Zeph Daniel Recommends "Seriously Twisted" Horror Thriller...That He Produced, Wrote and Directed

According to a bio on Coast to Coast, Zeph Daniel has written for film and television in the horror field:

Later he became involved in writing for film and television in the horror field. He claims these were attempts to find out what happened, who he was, what went wrong.

(Quote source: Coast To Coast) (1)

Zeph's fascination with horror continues. Below is his endorsement of Dementia, a movie that he produced, wrote and directed under the name of Woody Keith. (He also reviewed the film on Amazon without disclosing that he produced and directed it!)

In Zeph's own words, (which are posted below) he indicated that he accidentally ordered his own movie with the intent to order another with a similar title. He proceeded to say that he was "blown away" by the movie he reviewed but failed to admit to producing, writing and directing. He also said that (his movie, Dementia) is "seriously twisted."

It is the prince of the power of the air who desires you to feast on demonic films that glorify fear and perversion.

Incline not my heart to any evil thing, to practise wicked works with men that work iniquity: and let me not eat of their dainties. Psa. 141:4

5 of 7 people found the following review helpful:

Dementia--a totally underrated, unique gem of a flick, June 29, 2001
Reviewer: Zeph E. Daniel (Sherman Oaks, CA United States) - See all my reviews
I accidently ordered Dementia (1999), directed by Woody Keith, when indeed I was trying to order Dementia 13, the classic, directed by Francis Ford Coppola. From the cover, it looked like a typical low-budget horror-thriller with a eroticism of a bent nature throughout.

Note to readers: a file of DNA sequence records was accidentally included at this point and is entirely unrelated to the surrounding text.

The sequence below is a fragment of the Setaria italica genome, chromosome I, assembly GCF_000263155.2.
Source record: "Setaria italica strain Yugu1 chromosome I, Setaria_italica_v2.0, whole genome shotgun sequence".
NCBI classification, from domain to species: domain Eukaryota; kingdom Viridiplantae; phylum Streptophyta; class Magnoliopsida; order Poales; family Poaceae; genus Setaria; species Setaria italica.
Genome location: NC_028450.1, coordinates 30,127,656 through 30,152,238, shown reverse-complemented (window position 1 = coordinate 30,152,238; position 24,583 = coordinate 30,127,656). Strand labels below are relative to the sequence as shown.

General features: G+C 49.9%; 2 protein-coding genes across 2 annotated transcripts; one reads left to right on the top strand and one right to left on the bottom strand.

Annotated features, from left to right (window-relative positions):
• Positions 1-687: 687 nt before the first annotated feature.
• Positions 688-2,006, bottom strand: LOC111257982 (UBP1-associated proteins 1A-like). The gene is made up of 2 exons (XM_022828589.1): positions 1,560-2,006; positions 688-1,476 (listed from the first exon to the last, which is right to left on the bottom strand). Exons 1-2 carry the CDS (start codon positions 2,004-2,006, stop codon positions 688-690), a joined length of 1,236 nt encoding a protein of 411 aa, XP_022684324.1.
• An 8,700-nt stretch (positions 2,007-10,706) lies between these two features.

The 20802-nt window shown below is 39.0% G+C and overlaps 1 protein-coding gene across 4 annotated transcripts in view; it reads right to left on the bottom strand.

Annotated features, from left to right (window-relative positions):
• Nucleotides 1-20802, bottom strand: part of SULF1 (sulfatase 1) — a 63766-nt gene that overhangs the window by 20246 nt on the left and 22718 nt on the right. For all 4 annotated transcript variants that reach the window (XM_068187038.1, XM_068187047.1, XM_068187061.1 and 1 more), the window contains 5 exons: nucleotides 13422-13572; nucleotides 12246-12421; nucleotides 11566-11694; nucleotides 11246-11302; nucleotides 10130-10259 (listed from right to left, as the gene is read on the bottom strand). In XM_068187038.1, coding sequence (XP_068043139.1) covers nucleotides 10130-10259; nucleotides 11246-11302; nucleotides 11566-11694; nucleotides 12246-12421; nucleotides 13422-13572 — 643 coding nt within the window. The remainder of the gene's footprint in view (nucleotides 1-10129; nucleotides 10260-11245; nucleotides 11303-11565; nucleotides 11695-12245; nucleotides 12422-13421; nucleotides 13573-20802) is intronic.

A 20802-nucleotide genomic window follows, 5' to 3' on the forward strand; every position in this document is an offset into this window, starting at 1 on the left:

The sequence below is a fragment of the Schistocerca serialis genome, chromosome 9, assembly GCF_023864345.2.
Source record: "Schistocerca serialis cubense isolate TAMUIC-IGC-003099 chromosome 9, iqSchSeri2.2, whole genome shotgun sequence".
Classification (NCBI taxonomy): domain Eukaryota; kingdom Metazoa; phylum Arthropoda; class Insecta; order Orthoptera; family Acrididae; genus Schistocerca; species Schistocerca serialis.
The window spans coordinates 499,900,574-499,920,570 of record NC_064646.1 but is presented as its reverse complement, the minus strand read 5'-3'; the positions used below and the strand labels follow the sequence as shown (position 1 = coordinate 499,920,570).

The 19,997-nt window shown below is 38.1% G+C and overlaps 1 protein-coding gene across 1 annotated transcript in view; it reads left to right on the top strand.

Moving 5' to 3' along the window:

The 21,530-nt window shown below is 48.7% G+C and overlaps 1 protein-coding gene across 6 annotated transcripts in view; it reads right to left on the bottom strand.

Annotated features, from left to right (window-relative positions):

I was blown away. The DVD was in Letter-Box format, Dolby Digital, and the look of the film was anything but low-budget. Picture a clashing of opposites, a bucolic ocean home versus a lock-up psych ward, two women, a servant and an heiress, their mutually misguided attraction--a psychiatric nurse and her patient--whose roles reverse. In fact everything reverses, colors and textures, nothing is as it first appears--and the world is dreamy and surreal. Sex is power, money is sex, greed is rampant and psychotic behavior is normal.

You just don't know what to make of this world that director Woody Keith created. I have never seen characters like this on the screen, or anywhere else--I'm not sure they are real; against the backdrop of beauty and abundance, they represent the dark, the misguided, the lost--now being driven not by reason, but by pure lust for it all, money, sex, and the power of death over life.

The psycho husband of the psych-nurse, Sonny, was my favorite character--played by Matt Schulze, an actor I just saw in the movie, The Fast and the Furious. This guy is scary. With a serpentine allure, his off balance sexuality and surly demeanor ignites the passion of the heiress, and inflames the hatred of of the heiress's caregiver, Luisa. But instead of having that be grounds for the murder of the heiress and the stealing of her fortune, the heiress and the nurse have sex--which then inflames the desire of Sonny for the heiress, with the idea of his wife being the maid! Seriously twisted. Because the psych nurse hides a deep submissiveness and need to be told/ordered/forced to please...and she cannot control her need for sex.

So it's the ultimate psycho-menage a trois movie. It's one of those little sleepers for fans of horror, psychotic/sex thrillers and the like. I recommend it--if anything, it's anti-Hollywood and anti-convention.

After being disappointed buying DVD movies unseen--Hollywood's rejects that didn't make it to the screen--this is a breath of fresh air. One of a kind! [Bold emphasis added.]


(Quote source: Amazon.com Dementia)

notes: Coast to Coast

Return to Zeph Daniel: Beware His Net



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